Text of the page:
While in India last year, I had the chance to visit a fabric printing company. I’ve always wondered about how each one of those brilliantly colored designs ends up on a piece of silk or cotton.

When I say factory, it’s a term that I use quite loosely because it was an old town in an old building with artisans who have been in the business their entire life!

It’s actually a master a skill that has been handed down from each of their parents, sometimes grandparents or even great grandparents. I found them sitting either on the ground or tall stools that have probably been there just as long as the workers. The factory is open air and allows the fabrics to dry in the beautiful Indian heat. It sounds absolutely tedious, time consuming and just plain hard work. And if that was your thought, you would be right!

But the results speak for themselves.

Creating the stamps for printing was breathtaking.  I was most interested in finding out how they created each of these. I thought that the stamps would be made of metal, rubber or some type of resin but they’re not, they’re all hand carved into wood pieces. These can take a day to a week to create and each stamp will be assembled to create a bigger stamp. I can’t imagine having that job! There’s so much pressure of messing it up and with one mistake, my entire design would be ruined. However stamp by stamp, design by design, each one of the artisans hand carve the designs you see with their own microscopic tools; it is a beautiful process that they make look wonderfully easy.

When they’re done with the stamps they take them upstairs to the top floor of the factory; remember that this is an open air factory.  The top floor is open to the sun and there is often a slight breeze.

Each of the pieces is printed by hand on this floor.  The fabric is spread out over a long table and pinned down so that it is perfectly flat.  Then the artisans come to work.  They gather around the cloth with the chosen stamp and begin the design.  They begin to dip into different colors of ink; each color is a different layer.  They clean the stamps between each one of the rotations and as they are layered with color, they are delicately placed on each one of the materials.

It’s painstaking to watch because if you don’t match up the designs then they don’t line up right in the finish piece. But, if you’re off with a color or you have too much color on your wooden stamp, then your design gets muddled as well. One of the things that  I was most impressed about is the color choices. While the rest of the world has gone with muddy grays and vanilla cream colors, India still lives in a vibrant world of hopeful color. They choose colors of beautiful pink fuchsias, tangerine oranges. Spring grass green and the deepest of the ocean blues. And as they begin to work each one of these colors a beautiful design begins to emerge.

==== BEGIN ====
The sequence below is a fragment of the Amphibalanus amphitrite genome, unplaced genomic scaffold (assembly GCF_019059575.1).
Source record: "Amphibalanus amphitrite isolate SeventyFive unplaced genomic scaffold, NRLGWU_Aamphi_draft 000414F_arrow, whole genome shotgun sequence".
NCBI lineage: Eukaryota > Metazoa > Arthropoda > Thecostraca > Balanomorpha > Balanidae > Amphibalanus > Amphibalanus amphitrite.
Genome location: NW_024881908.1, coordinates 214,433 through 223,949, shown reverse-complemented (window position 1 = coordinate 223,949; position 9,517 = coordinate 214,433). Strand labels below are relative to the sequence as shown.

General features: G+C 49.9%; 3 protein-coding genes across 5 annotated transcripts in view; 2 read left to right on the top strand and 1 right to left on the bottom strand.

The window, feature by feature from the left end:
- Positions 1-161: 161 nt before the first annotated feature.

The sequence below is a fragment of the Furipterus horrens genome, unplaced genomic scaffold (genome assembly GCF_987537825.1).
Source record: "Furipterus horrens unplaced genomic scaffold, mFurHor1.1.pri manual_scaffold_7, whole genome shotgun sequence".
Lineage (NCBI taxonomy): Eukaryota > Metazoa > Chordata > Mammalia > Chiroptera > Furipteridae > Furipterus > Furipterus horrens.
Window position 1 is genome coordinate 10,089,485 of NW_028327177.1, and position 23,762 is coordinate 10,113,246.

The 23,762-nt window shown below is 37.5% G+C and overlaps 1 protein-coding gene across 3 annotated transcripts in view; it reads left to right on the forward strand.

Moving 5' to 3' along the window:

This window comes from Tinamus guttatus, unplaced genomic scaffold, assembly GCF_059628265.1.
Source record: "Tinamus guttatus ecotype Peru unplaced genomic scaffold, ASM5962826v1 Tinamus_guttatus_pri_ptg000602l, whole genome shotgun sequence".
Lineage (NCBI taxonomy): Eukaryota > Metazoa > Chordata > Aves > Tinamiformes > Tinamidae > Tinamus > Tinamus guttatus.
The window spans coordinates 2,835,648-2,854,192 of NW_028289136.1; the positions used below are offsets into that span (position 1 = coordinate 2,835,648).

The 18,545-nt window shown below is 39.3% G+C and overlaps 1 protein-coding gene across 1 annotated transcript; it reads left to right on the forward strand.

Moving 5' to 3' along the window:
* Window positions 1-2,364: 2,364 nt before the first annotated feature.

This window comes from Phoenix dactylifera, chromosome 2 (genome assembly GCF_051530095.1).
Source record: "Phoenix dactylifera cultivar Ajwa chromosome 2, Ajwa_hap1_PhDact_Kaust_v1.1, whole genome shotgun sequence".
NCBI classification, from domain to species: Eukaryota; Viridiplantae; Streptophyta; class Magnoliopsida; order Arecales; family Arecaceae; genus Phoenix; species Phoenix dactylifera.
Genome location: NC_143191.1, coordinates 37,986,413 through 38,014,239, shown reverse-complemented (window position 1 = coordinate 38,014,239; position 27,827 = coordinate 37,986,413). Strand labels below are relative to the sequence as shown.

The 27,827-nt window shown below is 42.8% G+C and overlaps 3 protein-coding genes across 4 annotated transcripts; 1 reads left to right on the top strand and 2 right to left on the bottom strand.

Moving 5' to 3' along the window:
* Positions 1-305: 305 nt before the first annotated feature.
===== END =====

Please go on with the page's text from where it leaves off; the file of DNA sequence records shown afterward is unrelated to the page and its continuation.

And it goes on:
When the pieces are done being printed, they are unpinned from the long table.  They are taken to a clothesline and are hung in the sunshine to dry. It only takes a few moments to dry as the wind ruffles through each piece of material.  The sun also makes them crisp and warm to the touch.  It is a sight to see and you are left with a gift of a lifetime!

So many things we take for granted today come from a great tradition somewhere. The color and design in clothing and home goods is so thrilling, but when you think about where he comes from and how it all got started, you begin to appreciate every single moment that went into creating your favorite new heirloom.

I think about that today, as I pass on traditions to my daughter, teaching her how to cook with all the passion that my mother taught me. Some things can only be handed down from generation to generation. Some things have nothing to do with materials or even skills but instead have to do with moments of great thought, heart, and understanding. Sometimes it means going beyond the normal rush of everyday life and slowing down to really appreciate what is in front of you.

So, thank you to all the artisans I met that day. How thoughtful every single stamp, every single color choice, and every single movement each artisan put into creating these beautiful fabrics really do leave me speechless.

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A Wonder on the Other Side of the World

When I decided to go India this spring, I knew I needed to get to the Taj Mahal.  India’s most iconic mausoleum, inspired by love, has been adored by millions with its beauty. My mom always told me to travel – I did not realize how much I would fall in love with traveling since she has passed.   She is always remembered when I travel, meet new people and learn new cultures.

The Taj Mahal is in Agra on a beautiful river basin.  I guess I was not sure what to expect when I saw it for the 1st time, but it was magical.  I have never experienced a building that literally took my breath away and the grounds that surround the Taj Mahal are perfectly placed to support its beauty.  It is so big and majestic, yet it is personal and reflective at the same time.  Once you step foot into the grounds you understand why it is one of the manmade wonders of the world.

I thought it would be fun to give you some of the fun facts of the building for you to enjoy:

  • Construction began in 1632 and finished in 1653 – it took 22 years to build
  • 28 types of precious and semiprecious jewels are set in the marble of the building
  • Turquoise from Tibet and Jade from China are used throughout
  • All the white marble was transported from Rajasthan
  • The Taj is cracking at an alarming rate as it was built on wood structures on the river bed

I would love to have your travel recommendations for the year!  What is your dream destination?



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